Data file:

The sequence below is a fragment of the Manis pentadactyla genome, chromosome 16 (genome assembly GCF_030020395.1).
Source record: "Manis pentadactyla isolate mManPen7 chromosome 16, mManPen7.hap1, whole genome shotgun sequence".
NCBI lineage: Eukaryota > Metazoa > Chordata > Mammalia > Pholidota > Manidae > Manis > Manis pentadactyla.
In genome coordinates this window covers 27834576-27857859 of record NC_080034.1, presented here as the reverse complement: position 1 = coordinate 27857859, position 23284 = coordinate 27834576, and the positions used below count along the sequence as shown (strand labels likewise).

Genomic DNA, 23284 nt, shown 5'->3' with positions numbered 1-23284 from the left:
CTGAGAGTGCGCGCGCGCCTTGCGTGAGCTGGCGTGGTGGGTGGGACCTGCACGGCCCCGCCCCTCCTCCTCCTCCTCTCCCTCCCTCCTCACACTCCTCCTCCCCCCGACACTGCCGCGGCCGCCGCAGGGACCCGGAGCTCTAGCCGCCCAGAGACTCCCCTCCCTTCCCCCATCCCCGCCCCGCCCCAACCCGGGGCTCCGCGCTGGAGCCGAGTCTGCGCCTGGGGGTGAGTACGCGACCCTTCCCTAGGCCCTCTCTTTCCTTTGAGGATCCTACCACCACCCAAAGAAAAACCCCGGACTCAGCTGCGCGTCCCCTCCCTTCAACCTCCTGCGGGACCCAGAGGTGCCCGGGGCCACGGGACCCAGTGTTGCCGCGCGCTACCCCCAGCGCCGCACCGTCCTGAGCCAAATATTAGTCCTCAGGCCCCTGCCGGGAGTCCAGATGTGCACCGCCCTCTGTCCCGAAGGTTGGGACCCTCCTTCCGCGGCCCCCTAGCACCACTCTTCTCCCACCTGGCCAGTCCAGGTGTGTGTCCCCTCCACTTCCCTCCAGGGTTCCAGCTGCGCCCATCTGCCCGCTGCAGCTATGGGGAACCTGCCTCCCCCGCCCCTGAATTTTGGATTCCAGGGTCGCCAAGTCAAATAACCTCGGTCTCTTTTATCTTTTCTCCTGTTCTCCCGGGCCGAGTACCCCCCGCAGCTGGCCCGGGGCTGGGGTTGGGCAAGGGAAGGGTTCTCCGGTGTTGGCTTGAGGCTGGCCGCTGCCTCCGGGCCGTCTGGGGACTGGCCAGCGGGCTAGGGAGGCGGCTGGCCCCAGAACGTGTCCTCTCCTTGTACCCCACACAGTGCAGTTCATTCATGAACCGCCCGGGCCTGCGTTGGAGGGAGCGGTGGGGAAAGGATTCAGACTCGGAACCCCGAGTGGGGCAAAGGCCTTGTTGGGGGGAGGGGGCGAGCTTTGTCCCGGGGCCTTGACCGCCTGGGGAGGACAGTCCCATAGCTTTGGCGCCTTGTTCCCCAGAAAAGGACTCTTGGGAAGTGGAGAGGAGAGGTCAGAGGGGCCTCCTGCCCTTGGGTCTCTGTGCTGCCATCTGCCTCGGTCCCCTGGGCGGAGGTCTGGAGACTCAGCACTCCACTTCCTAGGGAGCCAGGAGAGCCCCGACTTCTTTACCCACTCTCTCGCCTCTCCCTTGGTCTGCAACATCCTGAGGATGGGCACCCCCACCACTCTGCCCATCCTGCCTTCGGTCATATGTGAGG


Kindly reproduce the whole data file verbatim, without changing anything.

The sequence below is a fragment of the Manis pentadactyla genome, chromosome 16 (genome assembly GCF_030020395.1).
Source record: "Manis pentadactyla isolate mManPen7 chromosome 16, mManPen7.hap1, whole genome shotgun sequence".
NCBI lineage: Eukaryota > Metazoa > Chordata > Mammalia > Pholidota > Manidae > Manis > Manis pentadactyla.
In genome coordinates this window covers 27834576-27857859 of record NC_080034.1, presented here as the reverse complement: position 1 = coordinate 27857859, position 23284 = coordinate 27834576, and the positions used below count along the sequence as shown (strand labels likewise).

Genomic DNA, 23284 nt, shown 5'->3' with positions numbered 1-23284 from the left:
CTGAGAGTGCGCGCGCGCCTTGCGTGAGCTGGCGTGGTGGGTGGGACCTGCACGGCCCCGCCCCTCCTCCTCCTCCTCTCCCTCCCTCCTCACACTCCTCCTCCCCCCGACACTGCCGCGGCCGCCGCAGGGACCCGGAGCTCTAGCCGCCCAGAGACTCCCCTCCCTTCCCCCATCCCCGCCCCGCCCCAACCCGGGGCTCCGCGCTGGAGCCGAGTCTGCGCCTGGGGGTGAGTACGCGACCCTTCCCTAGGCCCTCTCTTTCCTTTGAGGATCCTACCACCACCCAAAGAAAAACCCCGGACTCAGCTGCGCGTCCCCTCCCTTCAACCTCCTGCGGGACCCAGAGGTGCCCGGGGCCACGGGACCCAGTGTTGCCGCGCGCTACCCCCAGCGCCGCACCGTCCTGAGCCAAATATTAGTCCTCAGGCCCCTGCCGGGAGTCCAGATGTGCACCGCCCTCTGTCCCGAAGGTTGGGACCCTCCTTCCGCGGCCCCCTAGCACCACTCTTCTCCCACCTGGCCAGTCCAGGTGTGTGTCCCCTCCACTTCCCTCCAGGGTTCCAGCTGCGCCCATCTGCCCGCTGCAGCTATGGGGAACCTGCCTCCCCCGCCCCTGAATTTTGGATTCCAGGGTCGCCAAGTCAAATAACCTCGGTCTCTTTTATCTTTTCTCCTGTTCTCCCGGGCCGAGTACCCCCCGCAGCTGGCCCGGGGCTGGGGTTGGGCAAGGGAAGGGTTCTCCGGTGTTGGCTTGAGGCTGGCCGCTGCCTCCGGGCCGTCTGGGGACTGGCCAGCGGGCTAGGGAGGCGGCTGGCCCCAGAACGTGTCCTCTCCTTGTACCCCACACAGTGCAGTTCATTCATGAACCGCCCGGGCCTGCGTTGGAGGGAGCGGTGGGGAAAGGATTCAGACTCGGAACCCCGAGTGGGGCAAAGGCCTTGTTGGGGGGAGGGGGCGAGCTTTGTCCCGGGGCCTTGACCGCCTGGGGAGGACAGTCCCATAGCTTTGGCGCCTTGTTCCCCAGAAAAGGACTCTTGGGAAGTGGAGAGGAGAGGTCAGAGGGGCCTCCTGCCCTTGGGTCTCTGTGCTGCCATCTGCCTCGGTCCCCTGGGCGGAGGTCTGGAGACTCAGCACTCCACTTCCTAGGGAGCCAGGAGAGCCCCGACTTCTTTACCCACTCTCTCGCCTCTCCCTTGGTCTGCAACATCCTGAGGATGGGCACCCCCACCACTCTGCCCATCCTGCCTTCGGTCATATGTGAGG